ETF Trends in 2023: What Investors Must Look Out For
Declines across asset classes in 2022 may be a net positive for ETFs as investors repair and retool their portfolios
Areas away from the S&P 500 are capturing flows while high yields in the Treasury market attract record-high idle cash
At the same time, advisors may rethink how they allocate capital in 2023 given favorable relative costs and the tax benefits of ETFs versus SMAs
With so many moving pieces, monitoring ETF trends will be key this year along with managing risk in the space
Last year’s market pain was ETFs’ gain. Big-time tax-loss harvesting allowed investors to sell losing mutual fund positions and purchase similar, often lower-cost, ETFs to improve their portfolios. It’s yet another tailwind for the ETF industry. Also consider that significant stock and bond market declines have not seemed to ding folks’ plans to continue putting money to work in various asset classes. According to one survey, 65% of retail investors intend to stick with their investment plans in 2023 while 29% expect to increase allocations.¹
An International Equity ETF Renaissance
And we have already seen significant inflows to areas that were not so hot in 2022. China’s economic re-opening and the sudden outperformance among European equities since Q4 last year has led to a rebound in net flows toward those once beleaguered regions. According to data from EPFR, Euro Area equities took in more than $3 billion in net flows during the final week of January – the best single week in a year following a streak of 49 weeks of outflows that was halted the week prior. Todd Rosenbluth, VettFi’s head of research, notes that Chinese equity ETFs have gained popularity this year amid the ongoing rebound in emerging market stocks.²
European Equity Funds Capture investors’ Dollars Following Strong Performance in Q4
Source: BofA Global Research, EPFR
Big Yields, Big Flows
What’s more, higher bond market interest rates has led to significant money moving into short-dated Treasury ETFs. Expect that trend to continue as the Fed notches up its policy rate to the highest levels in more than 15 years to combat inflation. Fixed-income investors will finally be rewarded with positive real yields without stepping out far on the risk spectrum. A popular trade throughout the second half of last year and so far in 2023 is to play it safe in short-term Treasury ETFs.
In fact, the iShares 1-3 Year Treasury Bond ETF (SHY) is now neck and neck with the iShares 20+ Year Treasury Bond ETF (TLT) for the largest Treasury ETF by AUM. Schwab’s suite of inexpensive ETFs also keeps gaining steam – the Schwab Short-Term U.S. Treasury ETF (SCHO) raked in almost $2.5 billion over the first few weeks of 2023, according to flow data from VettaFi. With recession worries ebbing, but still present, this so-called barbell strategy that pounces on high near-term yields and long-duration bonds would hypothetically work in an economic downturn.
Rates on the Rise, Money Pours into Treasury ETFs
Source: ETF Trends (2022 data through mid-September)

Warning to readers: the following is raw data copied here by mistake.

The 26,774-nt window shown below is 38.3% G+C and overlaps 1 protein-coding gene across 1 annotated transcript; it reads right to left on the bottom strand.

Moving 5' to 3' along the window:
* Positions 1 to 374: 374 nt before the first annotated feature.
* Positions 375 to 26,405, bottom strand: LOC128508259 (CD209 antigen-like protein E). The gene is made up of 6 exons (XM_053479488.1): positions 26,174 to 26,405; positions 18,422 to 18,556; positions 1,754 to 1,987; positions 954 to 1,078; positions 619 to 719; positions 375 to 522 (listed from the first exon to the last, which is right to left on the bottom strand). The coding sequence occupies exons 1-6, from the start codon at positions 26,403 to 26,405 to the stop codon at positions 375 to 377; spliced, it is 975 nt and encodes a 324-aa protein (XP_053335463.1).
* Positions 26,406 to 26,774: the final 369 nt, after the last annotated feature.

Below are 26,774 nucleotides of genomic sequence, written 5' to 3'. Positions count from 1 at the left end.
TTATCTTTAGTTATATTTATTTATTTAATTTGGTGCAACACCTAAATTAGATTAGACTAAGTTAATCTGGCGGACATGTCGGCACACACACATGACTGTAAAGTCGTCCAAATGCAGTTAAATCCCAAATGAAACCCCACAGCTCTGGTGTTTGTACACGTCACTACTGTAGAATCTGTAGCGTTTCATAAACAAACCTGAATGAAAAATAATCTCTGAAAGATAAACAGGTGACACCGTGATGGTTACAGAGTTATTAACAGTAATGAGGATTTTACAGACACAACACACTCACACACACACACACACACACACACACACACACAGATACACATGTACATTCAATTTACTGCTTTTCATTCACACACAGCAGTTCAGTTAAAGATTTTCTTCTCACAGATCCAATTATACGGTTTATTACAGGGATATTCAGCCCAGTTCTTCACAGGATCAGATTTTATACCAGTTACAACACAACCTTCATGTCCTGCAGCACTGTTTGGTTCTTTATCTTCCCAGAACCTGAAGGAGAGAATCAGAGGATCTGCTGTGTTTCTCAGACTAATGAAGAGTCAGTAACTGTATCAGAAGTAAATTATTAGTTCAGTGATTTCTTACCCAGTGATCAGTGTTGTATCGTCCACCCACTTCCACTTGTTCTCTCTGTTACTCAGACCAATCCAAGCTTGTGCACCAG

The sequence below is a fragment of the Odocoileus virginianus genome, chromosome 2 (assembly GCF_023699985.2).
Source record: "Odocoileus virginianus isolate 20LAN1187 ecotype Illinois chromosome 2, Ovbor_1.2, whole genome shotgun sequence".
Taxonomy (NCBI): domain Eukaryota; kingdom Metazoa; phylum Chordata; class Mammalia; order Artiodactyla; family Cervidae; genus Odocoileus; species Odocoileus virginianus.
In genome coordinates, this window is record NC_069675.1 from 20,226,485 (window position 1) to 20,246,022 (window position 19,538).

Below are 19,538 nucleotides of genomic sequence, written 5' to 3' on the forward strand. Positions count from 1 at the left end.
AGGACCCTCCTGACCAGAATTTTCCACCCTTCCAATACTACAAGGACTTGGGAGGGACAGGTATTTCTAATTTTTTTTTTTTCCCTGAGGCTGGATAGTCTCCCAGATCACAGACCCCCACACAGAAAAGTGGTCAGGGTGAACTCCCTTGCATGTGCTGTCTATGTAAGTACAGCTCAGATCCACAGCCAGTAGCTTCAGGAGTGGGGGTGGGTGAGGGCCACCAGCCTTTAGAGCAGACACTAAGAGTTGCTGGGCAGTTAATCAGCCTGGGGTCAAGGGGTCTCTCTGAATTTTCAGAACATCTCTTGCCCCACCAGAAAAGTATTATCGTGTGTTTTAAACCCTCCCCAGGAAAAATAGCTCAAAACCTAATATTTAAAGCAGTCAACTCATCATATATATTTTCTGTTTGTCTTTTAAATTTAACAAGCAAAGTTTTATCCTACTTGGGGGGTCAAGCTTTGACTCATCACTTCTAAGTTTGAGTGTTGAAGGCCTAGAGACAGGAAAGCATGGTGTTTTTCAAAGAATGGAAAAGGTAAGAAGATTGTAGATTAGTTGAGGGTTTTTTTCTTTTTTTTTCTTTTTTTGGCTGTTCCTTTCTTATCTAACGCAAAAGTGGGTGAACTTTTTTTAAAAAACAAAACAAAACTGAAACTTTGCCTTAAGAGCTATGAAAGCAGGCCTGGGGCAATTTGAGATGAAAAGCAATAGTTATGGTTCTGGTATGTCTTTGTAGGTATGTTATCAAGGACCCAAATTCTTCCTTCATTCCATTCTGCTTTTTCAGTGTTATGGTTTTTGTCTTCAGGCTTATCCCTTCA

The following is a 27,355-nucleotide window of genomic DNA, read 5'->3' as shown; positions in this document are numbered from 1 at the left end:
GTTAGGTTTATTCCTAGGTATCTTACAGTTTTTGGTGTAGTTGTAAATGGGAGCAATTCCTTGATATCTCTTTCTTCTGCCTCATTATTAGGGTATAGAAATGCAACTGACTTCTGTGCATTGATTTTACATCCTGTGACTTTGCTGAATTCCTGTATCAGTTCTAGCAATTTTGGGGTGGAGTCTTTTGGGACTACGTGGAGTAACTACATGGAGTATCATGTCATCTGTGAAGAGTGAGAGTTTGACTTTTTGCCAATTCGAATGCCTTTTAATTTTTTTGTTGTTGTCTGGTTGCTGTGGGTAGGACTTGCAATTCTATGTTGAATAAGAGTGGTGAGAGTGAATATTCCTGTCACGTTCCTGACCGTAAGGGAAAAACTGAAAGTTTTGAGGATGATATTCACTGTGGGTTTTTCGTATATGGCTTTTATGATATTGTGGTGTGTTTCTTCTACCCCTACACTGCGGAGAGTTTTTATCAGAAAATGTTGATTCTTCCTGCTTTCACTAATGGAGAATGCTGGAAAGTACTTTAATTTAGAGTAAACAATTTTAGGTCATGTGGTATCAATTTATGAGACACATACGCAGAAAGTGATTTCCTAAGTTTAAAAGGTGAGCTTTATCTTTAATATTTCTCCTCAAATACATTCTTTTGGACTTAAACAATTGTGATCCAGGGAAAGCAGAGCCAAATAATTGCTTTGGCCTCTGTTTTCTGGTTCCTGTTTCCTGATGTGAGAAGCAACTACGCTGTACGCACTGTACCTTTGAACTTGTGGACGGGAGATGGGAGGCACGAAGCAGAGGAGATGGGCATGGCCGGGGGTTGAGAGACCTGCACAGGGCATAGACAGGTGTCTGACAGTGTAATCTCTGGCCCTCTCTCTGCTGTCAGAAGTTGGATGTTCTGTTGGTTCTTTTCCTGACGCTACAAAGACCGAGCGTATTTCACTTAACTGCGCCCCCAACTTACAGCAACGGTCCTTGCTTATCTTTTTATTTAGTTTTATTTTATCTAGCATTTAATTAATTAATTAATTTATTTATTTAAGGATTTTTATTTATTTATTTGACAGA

More Room to Run? Investors’ Record High Dry Powder.
Amid investor allocations shifting toward somewhat aggressive international shares and to risk-off Treasury ETFs, the landscape is shifting. No longer are people fixated on simply owning the S&P 500 or a broad U.S. stock market ETF. This new regime stands to benefit other asset classes and sub-asset classes, along with many ETF issuers. And there’s still opportunity for more money to shift into tax-efficient ETFs. Consider that there is more cash parked on the sidelines in money market mutual funds today than ever before, according to data from the Investment Company Institute as of January 26, 2023.³ At just shy of $5 trillion, that dry powder may eventually get put to work in equity and fixed-income ETFs.
Trend to Watch: RIA SMAs Converting to ETFs
Pivoting away from stocks and bonds, there is a broader bullish wave for ETFs. The tide may be moving out for traditional separately managed accounts (SMAs) and coming in for ETFs. Financial advisors no doubt recognize the benefits of the ETF wrapper, but for years it was assumed that it was only a boost for ETF issuers, not independent RIAs. Now, though, through technology and industry evolution, it’s easier and cheaper to launch an ETF to replace an SMA. Better tax treatment, fee insulation, making complex strategies easier to hold, and even, as VettaFi notes, the ability to hold alternative investments within retirement accounts, are all upsides to ETFs relative to SMAs. This is one theme we will be keeping our eyes on this year.
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The Bottom Line
2022 was like hitting the reset button for investors. Steep losses in stocks and across the bond market allowed people to reassess their allocations. Heavy tax-loss selling late in the year prompted money to be allocated away from mutual funds and into lower-cost, more tax-efficient ETFs. Moreover, with a rebound in foreign equities, investors are finally putting new money to work in regions that were unloved for years. Meanwhile, higher yields today and economic jitters attract cash to both the short and long ends of the Treasury curve. These trends may persist with record cash on the sidelines, too. At a higher level, wealth managers will likely be increasing their use of ETFs as costs retreat.